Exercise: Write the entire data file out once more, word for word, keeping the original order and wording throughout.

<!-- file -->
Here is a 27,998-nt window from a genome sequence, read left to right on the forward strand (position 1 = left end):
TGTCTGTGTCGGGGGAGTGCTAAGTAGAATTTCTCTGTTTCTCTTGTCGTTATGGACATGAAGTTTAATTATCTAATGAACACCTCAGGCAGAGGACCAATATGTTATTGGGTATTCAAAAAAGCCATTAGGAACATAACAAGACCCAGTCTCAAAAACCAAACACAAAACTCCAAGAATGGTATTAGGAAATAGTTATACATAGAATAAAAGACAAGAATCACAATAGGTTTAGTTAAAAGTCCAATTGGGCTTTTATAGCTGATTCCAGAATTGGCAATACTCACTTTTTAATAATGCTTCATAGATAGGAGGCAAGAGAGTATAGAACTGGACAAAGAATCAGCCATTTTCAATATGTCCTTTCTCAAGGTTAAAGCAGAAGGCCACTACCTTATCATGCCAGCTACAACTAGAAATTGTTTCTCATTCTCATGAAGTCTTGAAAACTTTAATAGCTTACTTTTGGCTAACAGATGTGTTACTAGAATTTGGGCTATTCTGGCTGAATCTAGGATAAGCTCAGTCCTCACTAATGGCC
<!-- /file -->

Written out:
Here is a 27,998-nt window from a genome sequence, read left to right on the forward strand (position 1 = left end):
TGTCTGTGTCGGGGGAGTGCTAAGTAGAATTTCTCTGTTTCTCTTGTCGTTATGGACATGAAGTTTAATTATCTAATGAACACCTCAGGCAGAGGACCAATATGTTATTGGGTATTCAAAAAAGCCATTAGGAACATAACAAGACCCAGTCTCAAAAACCAAACACAAAACTCCAAGAATGGTATTAGGAAATAGTTATACATAGAATAAAAGACAAGAATCACAATAGGTTTAGTTAAAAGTCCAATTGGGCTTTTATAGCTGATTCCAGAATTGGCAATACTCACTTTTTAATAATGCTTCATAGATAGGAGGCAAGAGAGTATAGAACTGGACAAAGAATCAGCCATTTTCAATATGTCCTTTCTCAAGGTTAAAGCAGAAGGCCACTACCTTATCATGCCAGCTACAACTAGAAATTGTTTCTCATTCTCATGAAGTCTTGAAAACTTTAATAGCTTACTTTTGGCTAACAGATGTGTTACTAGAATTTGGGCTATTCTGGCTGAATCTAGGATAAGCTCAGTCCTCACTAATGGCC